Lastly, leaders in Africa have identified digital evolution as a necessary enabler and accelerator to address economic advancements in all sectors of the economy. Technology is the ultimate equaliser for our continent to compete globally.

You’re also one of the leading female voices in data centre technology in Africa. What does the data centre market look like in Africa right now?

From the market signals, we can forecast doubling the current capacity in the continent within the next five years. From an investment perspective, we are looking at doubling a current market valuation of approximately $3bn.  And is projected to increase exponentially thereafter. There are however physical limitations in our environment that will impact these projections – including stable electricity supply, skills scarcity, political and economic factors such as currency fluctuations. The amount of investments required to grow the digital infrastructure in Africa requires Africa to source external investments which requires each of these limitations to be addressed to secure funding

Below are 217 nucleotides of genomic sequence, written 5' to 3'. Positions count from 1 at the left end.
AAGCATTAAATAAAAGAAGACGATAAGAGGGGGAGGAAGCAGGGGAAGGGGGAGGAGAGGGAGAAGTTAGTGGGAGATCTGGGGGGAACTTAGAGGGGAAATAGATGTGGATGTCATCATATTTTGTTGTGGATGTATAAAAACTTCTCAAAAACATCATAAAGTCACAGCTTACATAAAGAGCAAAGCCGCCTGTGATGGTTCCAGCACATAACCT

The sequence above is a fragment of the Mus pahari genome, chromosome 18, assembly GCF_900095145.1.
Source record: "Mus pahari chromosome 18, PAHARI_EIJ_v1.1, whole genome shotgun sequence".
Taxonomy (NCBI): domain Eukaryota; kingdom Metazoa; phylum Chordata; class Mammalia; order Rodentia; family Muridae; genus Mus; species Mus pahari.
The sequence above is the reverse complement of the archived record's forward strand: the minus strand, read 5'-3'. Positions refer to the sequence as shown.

There is also a drive towards diversity particularly in markets where local government and customers set black female empowerment targets to be met by suppliers. It is therefore a fertile field of study for young female professionals as the Data Centre supply chain consists of numerous opportunities for engineering and IT female graduates.

A previous report from The African Data Centres Association (ADCA) and Xalam Analytic revealed that Africa needs 1000MW and 700 facilities to meet growing demand and bring the rest of the continent onto level terms with the capacity and density of South Africa’s claims. Is this really enough?